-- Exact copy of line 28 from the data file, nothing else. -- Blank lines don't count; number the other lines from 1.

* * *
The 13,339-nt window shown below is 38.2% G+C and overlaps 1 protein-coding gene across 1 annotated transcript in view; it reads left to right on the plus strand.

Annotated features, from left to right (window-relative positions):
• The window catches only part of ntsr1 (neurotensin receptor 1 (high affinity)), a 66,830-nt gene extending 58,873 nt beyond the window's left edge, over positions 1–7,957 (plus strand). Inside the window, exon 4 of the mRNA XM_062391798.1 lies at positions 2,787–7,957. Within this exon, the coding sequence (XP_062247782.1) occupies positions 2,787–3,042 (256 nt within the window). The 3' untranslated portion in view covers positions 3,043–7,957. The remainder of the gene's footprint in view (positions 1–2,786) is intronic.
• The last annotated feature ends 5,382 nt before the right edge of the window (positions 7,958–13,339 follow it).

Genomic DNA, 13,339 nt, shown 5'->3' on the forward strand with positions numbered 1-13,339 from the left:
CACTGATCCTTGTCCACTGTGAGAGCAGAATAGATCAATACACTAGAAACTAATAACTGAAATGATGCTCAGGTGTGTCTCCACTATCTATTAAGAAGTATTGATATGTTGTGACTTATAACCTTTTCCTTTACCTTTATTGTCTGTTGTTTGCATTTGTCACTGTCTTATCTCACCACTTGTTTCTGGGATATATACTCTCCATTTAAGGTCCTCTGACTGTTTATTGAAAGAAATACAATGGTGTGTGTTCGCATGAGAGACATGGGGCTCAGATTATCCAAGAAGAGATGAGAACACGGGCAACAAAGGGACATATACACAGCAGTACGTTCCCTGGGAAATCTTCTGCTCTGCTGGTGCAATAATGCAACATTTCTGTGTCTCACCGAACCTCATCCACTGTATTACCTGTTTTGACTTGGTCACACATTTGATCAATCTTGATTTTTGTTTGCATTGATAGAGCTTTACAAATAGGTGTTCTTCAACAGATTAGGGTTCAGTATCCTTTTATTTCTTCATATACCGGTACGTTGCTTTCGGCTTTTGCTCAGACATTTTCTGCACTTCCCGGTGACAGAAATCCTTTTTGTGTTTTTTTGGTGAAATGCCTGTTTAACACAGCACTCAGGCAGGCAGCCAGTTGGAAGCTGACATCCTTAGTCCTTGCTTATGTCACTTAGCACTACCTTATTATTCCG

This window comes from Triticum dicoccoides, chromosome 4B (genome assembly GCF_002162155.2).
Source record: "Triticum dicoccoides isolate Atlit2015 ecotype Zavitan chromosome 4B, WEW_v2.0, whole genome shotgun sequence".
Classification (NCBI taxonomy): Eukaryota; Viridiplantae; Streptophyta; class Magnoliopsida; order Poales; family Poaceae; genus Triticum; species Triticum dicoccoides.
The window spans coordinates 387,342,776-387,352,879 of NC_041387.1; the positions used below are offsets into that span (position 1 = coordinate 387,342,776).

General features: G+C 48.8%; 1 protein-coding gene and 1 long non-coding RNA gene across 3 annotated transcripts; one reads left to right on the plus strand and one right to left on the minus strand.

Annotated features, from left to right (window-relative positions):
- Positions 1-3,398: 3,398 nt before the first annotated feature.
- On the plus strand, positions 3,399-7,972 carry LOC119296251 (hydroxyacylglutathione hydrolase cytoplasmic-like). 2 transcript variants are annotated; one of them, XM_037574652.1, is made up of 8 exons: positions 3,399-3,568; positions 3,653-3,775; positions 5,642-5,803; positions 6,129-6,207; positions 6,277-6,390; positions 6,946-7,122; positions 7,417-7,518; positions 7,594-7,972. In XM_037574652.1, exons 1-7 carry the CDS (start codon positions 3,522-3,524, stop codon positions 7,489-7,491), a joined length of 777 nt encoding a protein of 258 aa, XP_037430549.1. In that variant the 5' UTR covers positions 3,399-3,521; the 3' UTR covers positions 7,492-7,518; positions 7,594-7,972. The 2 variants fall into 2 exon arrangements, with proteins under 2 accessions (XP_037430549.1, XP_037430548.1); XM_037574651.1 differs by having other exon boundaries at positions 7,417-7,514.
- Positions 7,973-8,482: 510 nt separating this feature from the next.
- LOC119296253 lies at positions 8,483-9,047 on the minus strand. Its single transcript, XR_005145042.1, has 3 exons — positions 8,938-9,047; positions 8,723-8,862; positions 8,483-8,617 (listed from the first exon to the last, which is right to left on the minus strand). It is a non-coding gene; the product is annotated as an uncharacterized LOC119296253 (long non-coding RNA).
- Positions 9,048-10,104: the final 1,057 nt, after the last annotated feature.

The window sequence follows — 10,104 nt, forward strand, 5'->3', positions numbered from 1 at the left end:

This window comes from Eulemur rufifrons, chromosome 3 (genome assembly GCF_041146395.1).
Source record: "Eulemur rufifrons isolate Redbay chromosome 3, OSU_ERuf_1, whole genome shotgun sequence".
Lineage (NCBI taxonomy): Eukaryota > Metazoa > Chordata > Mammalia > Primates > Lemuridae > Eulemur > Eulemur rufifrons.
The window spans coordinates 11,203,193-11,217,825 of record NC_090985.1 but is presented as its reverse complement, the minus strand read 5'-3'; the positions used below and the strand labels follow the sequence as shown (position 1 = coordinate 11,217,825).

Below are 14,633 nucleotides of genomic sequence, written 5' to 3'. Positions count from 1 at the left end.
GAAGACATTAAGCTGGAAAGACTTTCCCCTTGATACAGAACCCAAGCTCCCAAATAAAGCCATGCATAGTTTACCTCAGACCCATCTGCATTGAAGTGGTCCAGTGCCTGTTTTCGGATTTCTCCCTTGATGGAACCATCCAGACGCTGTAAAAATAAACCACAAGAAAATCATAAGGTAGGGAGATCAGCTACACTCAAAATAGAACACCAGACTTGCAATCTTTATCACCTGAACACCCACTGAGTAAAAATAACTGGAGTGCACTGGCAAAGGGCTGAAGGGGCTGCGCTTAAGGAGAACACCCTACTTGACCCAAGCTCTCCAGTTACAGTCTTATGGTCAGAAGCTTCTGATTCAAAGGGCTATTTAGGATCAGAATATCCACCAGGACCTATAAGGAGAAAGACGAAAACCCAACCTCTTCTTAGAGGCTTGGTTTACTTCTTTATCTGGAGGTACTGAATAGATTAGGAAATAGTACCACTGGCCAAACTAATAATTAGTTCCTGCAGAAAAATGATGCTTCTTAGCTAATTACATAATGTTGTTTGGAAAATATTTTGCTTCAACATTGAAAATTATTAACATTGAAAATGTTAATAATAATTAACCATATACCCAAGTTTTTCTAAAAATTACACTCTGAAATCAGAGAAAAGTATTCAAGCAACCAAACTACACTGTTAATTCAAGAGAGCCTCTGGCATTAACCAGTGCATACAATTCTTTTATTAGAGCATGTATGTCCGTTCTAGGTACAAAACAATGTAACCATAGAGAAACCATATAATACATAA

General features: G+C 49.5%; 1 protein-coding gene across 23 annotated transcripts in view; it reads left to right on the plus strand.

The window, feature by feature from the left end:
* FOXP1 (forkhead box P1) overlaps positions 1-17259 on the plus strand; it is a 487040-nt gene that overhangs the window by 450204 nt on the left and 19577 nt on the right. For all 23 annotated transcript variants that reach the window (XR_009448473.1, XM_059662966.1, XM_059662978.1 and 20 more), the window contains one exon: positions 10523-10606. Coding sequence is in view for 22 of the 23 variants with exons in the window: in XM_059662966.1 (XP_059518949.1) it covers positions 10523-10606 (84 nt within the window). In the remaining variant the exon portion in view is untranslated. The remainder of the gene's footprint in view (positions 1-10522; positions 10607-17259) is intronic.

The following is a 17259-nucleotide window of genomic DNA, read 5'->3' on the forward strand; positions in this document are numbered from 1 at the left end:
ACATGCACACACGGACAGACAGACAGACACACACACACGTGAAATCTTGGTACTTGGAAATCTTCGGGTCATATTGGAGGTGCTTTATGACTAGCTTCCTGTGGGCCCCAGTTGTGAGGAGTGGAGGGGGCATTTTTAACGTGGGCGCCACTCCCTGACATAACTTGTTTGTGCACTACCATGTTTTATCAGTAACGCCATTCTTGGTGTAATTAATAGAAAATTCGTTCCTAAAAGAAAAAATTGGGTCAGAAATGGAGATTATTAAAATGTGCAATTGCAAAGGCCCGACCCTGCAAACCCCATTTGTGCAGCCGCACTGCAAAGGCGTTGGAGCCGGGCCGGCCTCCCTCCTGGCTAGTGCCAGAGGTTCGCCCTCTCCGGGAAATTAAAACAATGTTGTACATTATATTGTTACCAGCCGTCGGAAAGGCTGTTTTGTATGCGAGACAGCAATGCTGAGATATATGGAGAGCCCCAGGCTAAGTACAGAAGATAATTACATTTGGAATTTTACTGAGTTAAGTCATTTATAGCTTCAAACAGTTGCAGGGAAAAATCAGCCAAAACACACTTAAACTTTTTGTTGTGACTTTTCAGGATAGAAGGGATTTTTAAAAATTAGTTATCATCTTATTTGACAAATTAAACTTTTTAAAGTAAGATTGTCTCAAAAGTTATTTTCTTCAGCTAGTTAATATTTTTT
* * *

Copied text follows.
The following is a 17259-nucleotide window of genomic DNA, read 5'->3' on the forward strand; positions in this document are numbered from 1 at the left end: